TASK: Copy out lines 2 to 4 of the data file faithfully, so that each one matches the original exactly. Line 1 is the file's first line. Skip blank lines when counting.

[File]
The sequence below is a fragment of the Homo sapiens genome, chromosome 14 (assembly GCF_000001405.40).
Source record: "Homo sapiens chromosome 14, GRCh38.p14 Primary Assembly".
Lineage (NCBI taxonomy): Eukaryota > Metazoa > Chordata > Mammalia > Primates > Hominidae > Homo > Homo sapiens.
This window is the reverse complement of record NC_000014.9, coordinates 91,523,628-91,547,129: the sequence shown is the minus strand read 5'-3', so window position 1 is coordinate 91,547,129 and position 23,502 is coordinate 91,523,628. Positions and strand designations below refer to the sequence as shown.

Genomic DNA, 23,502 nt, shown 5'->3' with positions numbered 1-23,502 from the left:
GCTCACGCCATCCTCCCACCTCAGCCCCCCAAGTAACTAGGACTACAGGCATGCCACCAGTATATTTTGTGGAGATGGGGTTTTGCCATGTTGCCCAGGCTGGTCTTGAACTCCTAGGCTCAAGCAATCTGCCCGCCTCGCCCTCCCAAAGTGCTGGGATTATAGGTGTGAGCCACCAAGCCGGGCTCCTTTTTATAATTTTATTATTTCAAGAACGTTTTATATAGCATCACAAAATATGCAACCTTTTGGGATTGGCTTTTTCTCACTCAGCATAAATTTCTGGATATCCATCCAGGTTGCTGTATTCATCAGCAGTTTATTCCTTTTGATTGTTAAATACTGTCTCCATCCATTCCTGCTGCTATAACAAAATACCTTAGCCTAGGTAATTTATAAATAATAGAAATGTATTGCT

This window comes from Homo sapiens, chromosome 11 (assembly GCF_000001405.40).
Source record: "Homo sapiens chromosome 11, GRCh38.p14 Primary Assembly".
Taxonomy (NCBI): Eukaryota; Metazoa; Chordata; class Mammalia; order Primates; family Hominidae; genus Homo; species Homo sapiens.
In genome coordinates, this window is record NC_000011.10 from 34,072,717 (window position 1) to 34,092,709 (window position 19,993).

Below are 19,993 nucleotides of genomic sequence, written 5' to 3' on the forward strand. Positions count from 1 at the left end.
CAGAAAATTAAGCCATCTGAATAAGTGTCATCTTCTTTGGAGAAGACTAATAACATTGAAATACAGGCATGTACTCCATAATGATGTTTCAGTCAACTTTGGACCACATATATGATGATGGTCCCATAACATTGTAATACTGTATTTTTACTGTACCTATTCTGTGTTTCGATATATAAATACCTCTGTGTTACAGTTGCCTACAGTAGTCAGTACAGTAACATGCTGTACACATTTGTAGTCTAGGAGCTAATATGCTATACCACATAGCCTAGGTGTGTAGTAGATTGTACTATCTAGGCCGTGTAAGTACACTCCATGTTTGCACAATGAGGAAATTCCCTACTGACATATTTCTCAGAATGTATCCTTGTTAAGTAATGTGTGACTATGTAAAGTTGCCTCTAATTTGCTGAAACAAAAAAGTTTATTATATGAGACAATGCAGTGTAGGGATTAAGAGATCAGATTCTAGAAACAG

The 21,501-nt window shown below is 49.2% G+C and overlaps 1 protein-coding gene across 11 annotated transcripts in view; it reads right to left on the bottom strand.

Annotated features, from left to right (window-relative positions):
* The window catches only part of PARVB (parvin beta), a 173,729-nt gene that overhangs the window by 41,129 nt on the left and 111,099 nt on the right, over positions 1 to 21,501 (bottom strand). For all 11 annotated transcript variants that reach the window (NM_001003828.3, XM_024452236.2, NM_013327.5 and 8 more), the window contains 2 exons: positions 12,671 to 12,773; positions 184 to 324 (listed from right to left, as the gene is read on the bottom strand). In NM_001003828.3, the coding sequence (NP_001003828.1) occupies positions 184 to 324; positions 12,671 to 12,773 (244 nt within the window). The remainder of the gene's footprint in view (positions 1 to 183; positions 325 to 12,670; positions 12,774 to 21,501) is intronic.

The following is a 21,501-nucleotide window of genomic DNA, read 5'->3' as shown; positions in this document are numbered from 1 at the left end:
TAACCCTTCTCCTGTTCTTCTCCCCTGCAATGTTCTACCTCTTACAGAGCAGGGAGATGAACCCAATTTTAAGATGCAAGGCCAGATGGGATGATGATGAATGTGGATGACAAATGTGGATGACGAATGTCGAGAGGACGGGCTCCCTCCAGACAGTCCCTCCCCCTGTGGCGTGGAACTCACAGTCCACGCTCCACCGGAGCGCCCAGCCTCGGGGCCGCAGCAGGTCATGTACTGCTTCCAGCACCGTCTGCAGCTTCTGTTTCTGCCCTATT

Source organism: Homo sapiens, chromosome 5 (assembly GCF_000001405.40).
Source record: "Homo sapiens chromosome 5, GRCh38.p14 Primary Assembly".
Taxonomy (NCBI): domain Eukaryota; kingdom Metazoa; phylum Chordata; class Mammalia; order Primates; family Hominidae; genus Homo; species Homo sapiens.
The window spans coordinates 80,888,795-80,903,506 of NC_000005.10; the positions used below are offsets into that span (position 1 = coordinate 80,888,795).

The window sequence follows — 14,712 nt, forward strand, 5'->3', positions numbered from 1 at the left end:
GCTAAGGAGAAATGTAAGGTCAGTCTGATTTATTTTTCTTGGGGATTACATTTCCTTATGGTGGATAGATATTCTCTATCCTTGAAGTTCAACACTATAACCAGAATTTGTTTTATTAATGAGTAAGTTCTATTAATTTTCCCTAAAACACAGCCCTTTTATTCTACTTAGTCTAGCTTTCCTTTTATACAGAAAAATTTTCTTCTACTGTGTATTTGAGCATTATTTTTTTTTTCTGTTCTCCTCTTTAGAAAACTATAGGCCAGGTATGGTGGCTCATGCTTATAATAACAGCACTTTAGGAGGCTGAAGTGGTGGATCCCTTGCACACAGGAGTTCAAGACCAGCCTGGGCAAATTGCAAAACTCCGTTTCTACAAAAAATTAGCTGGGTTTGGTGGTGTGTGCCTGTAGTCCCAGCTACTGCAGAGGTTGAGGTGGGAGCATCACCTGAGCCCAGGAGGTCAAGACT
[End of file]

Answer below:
Source record: "Homo sapiens chromosome 14, GRCh38.p14 Primary Assembly".
Lineage (NCBI taxonomy): Eukaryota > Metazoa > Chordata > Mammalia > Primates > Hominidae > Homo > Homo sapiens.
This window is the reverse complement of record NC_000014.9, coordinates 91,523,628-91,547,129: the sequence shown is the minus strand read 5'-3', so window position 1 is coordinate 91,547,129 and position 23,502 is coordinate 91,523,628. Positions and strand designations below refer to the sequence as shown.